<< Willingham Prosecutor Cleared | Main | News Scan >>

Jeff Sessions Returns DOJ to Sound Charging Policy

Attorney General Sessions has issued a charging directive to federal prosecutors. The heart of it is this:

[I]t is a core principle that prosecutors should charge and pursue the most serious, readily provable offense. This policy affirms our responsibility to enforce the law, is moral and just, and produces consistency.  This policy fully utilizes the tools Congress has given us.  By definition, the most serious offenses are those that carry the most substantial guidelines sentence, including mandatory minimum sentences.

There will be circumstances in which good judgment would lead a prosecutor to conclude that a strict application of the above charging policy is not warranted.  In that case, prosecutors should carefully consider whether an exception may be justified.  Consistent with longstanding Department of Justice policy, any decision to vary from the policy must be approved by a United States Attorney or Assistant Attorney General, or a supervisor designated by the United States Attorney or Assistant Attorney General, and the reasons must be documented in the file.

Second, prosecutors must disclose to the sentencing court all facts that impact the sentencing guidelines or mandatory minimum sentences, and should in all cases seek a reasonable sentence under the factors in 18 U.S.C. ยง 3553.  In most cases, recommending a sentence within the advisory guideline range will be appropriate. Recommendations for sentencing departures or variances require supervisory approval, and the reasoning must be documented in the file.

This has been reported as "new" guidance, but it's not.  It's the return of the "most serious readily provable" standard that governed charging policy during most of my 18-year tenure in the US Attorney's Office, a tenure that ended last century.  The policy continued during the George W. Bush Administration.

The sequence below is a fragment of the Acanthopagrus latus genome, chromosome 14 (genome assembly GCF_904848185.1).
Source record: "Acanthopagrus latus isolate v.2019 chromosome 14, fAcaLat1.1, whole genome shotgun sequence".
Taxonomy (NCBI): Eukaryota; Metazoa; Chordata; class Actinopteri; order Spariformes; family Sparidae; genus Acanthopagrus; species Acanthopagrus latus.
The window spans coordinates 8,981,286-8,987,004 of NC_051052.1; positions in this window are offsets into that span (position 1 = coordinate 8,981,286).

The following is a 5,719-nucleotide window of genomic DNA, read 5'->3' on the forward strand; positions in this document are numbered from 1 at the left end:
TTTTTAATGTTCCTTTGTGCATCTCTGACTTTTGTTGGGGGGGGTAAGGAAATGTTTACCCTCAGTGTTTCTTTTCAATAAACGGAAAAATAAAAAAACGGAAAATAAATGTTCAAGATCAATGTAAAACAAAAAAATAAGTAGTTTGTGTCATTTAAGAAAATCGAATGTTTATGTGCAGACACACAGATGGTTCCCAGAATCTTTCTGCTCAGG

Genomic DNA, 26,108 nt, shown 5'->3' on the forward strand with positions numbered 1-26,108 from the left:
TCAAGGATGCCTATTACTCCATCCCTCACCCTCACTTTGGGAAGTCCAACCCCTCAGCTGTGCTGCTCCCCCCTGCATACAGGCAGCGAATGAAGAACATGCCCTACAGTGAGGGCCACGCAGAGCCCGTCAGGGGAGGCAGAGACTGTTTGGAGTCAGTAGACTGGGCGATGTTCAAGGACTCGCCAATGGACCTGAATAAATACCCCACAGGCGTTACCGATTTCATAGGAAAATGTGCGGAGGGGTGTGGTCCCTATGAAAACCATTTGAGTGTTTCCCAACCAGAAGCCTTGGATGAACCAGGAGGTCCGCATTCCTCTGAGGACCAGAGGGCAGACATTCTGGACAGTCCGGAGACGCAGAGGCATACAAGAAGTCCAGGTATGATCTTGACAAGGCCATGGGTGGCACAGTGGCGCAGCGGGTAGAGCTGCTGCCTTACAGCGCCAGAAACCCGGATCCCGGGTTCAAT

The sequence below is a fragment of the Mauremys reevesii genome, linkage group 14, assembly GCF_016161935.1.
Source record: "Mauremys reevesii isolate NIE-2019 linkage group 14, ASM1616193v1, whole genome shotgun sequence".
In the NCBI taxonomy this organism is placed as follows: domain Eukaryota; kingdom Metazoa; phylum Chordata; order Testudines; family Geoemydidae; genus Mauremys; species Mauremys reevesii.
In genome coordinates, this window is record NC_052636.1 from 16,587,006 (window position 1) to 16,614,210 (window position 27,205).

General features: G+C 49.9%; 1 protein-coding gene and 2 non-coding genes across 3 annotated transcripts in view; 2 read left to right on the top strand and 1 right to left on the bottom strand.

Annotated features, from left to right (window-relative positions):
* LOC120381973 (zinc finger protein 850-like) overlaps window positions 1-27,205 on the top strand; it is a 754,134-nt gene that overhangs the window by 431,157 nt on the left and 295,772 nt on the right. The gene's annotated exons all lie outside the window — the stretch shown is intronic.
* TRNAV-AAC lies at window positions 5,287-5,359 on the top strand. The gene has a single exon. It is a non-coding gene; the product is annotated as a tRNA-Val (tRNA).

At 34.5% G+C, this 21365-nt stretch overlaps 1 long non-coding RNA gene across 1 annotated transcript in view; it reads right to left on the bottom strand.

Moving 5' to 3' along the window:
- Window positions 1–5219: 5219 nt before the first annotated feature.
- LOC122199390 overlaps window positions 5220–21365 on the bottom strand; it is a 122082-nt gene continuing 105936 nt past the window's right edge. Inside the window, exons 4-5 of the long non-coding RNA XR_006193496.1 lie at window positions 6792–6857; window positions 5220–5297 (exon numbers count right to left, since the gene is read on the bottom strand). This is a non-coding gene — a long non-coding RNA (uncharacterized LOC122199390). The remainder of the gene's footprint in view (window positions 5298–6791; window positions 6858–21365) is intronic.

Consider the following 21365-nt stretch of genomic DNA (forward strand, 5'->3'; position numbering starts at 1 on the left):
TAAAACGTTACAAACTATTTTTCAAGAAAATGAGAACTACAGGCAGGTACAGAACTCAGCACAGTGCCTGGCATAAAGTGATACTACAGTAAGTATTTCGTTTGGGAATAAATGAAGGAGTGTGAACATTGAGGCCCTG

It was right then and it's right now.  It amounts to telling prosecutors to charge what the defendant actually did.  This is so obviously correct  --  aligning the allegations with the facts  --  that I have a hard time seeing any serious objection to it.

It does allow exceptions  --  that is, in practice, more lenient charging  --  in unusual cases. That too seems obviously correct, together with the Attorney General's caveat that such cases must, indeed, be out of the heartland, and the reasons for leniency should be documented and approved by a more senior AUSA or the USA himself. This prevents inattentive, inexperienced or irresolute AUSA's from doing their own thing (or being bullrushed by an aggressive or smooth-talking defense lawyer).

On its face, this policy is not that much of a change from the one Eric Holder adopted, but there is an important change in emphasis and purpose.  

The Obama Administration wanted to get through Congress a bill that would lighten up on mandatory minimums (the most recent incarnation of which was the Sentencing Reform and Corrections Act).  But the legislation did not have enough support to make it to the floor in either chamber, so Mr. Obama and his appointees did what they developed a habit of doing:  Implementing a statutory change they couldn't sell to Congress by simply refusing to enforce existing law.  Sessions' present move is a step toward restoring consistency and respect for the will of the legislature.

It will be attacked by the Left as likely to produce longer sentences.  That's probably so.  However, there is a ready mechanism by which such sentences can be avoided: Mr. Nicey might consider quitting the smack business and getting a normal job like everybody else.  I'm just not a partisan of the notion that it's always the public that has to change. Instead, in both practical and moral senses, we'll be better off when we insist that it's the criminal who has to change.  We don't need less serious charging. We need less crime.

Criminals make choices.  We should give them enhanced incentives to make better ones, for them and for us.  The Attorney General's directive does just that.


Andrew Stuttaford of NRO takes a decidedly different view, concluding with "Sessions is a conservative, I am told." Some have said similar things about NRO.

Will this policy apply to 18 U.S.C. 1505?

If yes, before filing the charge, will AUSAs have to believe that the admissible evidence establishes probable cause to believe that the crime was committed? Or would they have to have a good faith belief that the admissible evidence proves the crime beyond a reasonable doubt?

Leave a comment

Monthly Archives